Ch 01 - Thinking Critically With Psychological Science...

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Unformatted text preview: Thinking Critically With Psychological Science Chapter 1 Psychology • We define psychology today as the scientific study of behavior (what we do) and mental processes (inner thoughts and feelings). Why Do Psychology? 1. How can we differentiate between uniformed opinions and examined conclusions? 2. The science of psychology helps make these examined conclusions, which leads to our understanding of how people feel, think, and act as they do! What About Intuition & Common Sense? Many people believe that intuition and common sense are enough to bring forth answers regarding human nature. Intuition and common sense may aid queries, but they are not free of error. “I know there’s no evidence that shows the death penalty has a deterrent effect, but I just feel in my gut it must be true” Limits of Intuition Personal interviewers may rely too much on their “gut feelings” when meeting with job applicants. Intuition is important but we often underestimate its perils Taxi/ Getty Images “ The first principle is that you must not fool yourself- and you are the easiest person to fool.” – Richard Feynman (1997) Hindsight Bias is the “I-knew-it-all-along” phenomenon. After learning the outcome of an event, many people believe they could have predicted that very outcome. Hindsight Bias Hindsight Bias • Good ideas in psychology usually have an oddly familiar quality, and the moment we encounter them we feel certain that we once came close to thinking the same thing ourselves and simply failed to write it down • Good ideas are like good inventions; once created- they seem obvious Overconfidence Sometimes we think we know more than we actually know. Anagram You are not alone… • Even “Experts” are often wrong • One study, examining expert predictions of world events found that when “experts” made predictions with 80 % confidence on average, they were right less than 40% of the time. • Regardless- even those who erred maintained their confidence stating that they were “ almost right .” • almost right?????? Hindsight bias and Overconfidence • Hindsight bias and overconfidence often lead us to overesitmate our intuition. • But scientific inquiry can help us sift reality from illusion The Scientific Attitude The scientific attitude is composed of curiosity (passion for exploration), skepticism (doubting and questioning) and humility (ability to accept responsibility when wrong)....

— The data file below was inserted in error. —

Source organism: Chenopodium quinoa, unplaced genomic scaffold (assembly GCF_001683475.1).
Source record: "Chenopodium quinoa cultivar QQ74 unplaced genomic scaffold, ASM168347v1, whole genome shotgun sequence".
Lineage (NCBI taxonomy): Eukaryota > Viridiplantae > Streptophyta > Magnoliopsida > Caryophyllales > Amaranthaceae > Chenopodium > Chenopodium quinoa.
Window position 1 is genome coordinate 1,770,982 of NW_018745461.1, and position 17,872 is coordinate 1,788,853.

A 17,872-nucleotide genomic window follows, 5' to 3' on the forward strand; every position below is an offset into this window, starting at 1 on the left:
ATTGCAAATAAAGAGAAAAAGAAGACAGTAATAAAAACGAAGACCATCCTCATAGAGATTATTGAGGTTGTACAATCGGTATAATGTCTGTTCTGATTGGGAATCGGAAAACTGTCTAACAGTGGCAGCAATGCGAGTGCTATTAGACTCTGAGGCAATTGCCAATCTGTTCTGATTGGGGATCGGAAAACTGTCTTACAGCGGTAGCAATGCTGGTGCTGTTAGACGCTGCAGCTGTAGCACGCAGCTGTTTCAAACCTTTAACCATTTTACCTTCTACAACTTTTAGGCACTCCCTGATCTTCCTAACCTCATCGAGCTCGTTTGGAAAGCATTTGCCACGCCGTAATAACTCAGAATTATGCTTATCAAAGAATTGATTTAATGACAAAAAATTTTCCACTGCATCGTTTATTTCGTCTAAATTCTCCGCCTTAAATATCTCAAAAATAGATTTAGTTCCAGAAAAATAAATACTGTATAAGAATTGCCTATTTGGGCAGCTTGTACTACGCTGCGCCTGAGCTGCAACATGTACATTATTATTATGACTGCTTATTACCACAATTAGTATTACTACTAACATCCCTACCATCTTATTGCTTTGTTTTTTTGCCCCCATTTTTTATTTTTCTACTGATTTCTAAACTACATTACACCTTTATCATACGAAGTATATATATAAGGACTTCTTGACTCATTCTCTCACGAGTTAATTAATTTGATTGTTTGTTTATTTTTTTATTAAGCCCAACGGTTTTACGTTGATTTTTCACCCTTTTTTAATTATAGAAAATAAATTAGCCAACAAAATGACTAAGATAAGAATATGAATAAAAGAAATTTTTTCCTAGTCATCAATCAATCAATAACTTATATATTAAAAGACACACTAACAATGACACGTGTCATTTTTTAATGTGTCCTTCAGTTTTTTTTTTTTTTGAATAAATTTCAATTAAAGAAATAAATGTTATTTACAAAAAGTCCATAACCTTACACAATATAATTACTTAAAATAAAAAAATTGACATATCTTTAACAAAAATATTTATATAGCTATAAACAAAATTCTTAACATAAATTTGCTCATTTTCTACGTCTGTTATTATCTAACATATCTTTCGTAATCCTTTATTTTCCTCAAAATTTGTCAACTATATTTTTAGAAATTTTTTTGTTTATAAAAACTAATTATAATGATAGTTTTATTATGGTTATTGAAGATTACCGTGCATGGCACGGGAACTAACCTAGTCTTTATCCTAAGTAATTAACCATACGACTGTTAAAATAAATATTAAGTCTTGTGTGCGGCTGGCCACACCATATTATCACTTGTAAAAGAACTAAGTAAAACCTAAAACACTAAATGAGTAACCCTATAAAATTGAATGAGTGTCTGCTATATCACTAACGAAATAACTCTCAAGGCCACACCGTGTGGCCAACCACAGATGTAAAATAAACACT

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This note was uploaded on 03/18/2011 for the course PYSCHOLOGY 1101 taught by Professor Cameronmiller during the Fall '11 term at Georgia State.

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Ch 01 - Thinking Critically With Psychological Science...

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